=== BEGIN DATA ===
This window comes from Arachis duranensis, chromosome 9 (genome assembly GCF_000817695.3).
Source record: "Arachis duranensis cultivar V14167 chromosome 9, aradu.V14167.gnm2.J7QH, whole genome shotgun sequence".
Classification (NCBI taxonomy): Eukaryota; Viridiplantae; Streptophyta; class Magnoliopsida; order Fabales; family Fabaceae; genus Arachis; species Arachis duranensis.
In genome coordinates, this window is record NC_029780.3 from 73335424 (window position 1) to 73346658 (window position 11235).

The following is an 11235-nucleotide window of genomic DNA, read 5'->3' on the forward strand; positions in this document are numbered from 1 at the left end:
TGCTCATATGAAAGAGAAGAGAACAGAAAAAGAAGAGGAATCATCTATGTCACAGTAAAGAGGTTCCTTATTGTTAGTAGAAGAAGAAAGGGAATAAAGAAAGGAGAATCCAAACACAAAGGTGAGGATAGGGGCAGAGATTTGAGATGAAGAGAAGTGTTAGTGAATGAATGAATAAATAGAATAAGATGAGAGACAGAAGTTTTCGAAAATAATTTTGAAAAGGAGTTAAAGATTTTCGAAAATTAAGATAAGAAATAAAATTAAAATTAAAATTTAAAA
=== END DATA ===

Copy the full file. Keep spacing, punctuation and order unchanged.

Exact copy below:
This window comes from Arachis duranensis, chromosome 9 (genome assembly GCF_000817695.3).
Source record: "Arachis duranensis cultivar V14167 chromosome 9, aradu.V14167.gnm2.J7QH, whole genome shotgun sequence".
Classification (NCBI taxonomy): Eukaryota; Viridiplantae; Streptophyta; class Magnoliopsida; order Fabales; family Fabaceae; genus Arachis; species Arachis duranensis.
In genome coordinates, this window is record NC_029780.3 from 73335424 (window position 1) to 73346658 (window position 11235).

The following is an 11235-nucleotide window of genomic DNA, read 5'->3' on the forward strand; positions in this document are numbered from 1 at the left end:
TGCTCATATGAAAGAGAAGAGAACAGAAAAAGAAGAGGAATCATCTATGTCACAGTAAAGAGGTTCCTTATTGTTAGTAGAAGAAGAAAGGGAATAAAGAAAGGAGAATCCAAACACAAAGGTGAGGATAGGGGCAGAGATTTGAGATGAAGAGAAGTGTTAGTGAATGAATGAATAAATAGAATAAGATGAGAGACAGAAGTTTTCGAAAATAATTTTGAAAAGGAGTTAAAGATTTTCGAAAATTAAGATAAGAAATAAAATTAAAATTAAAATTTAAAA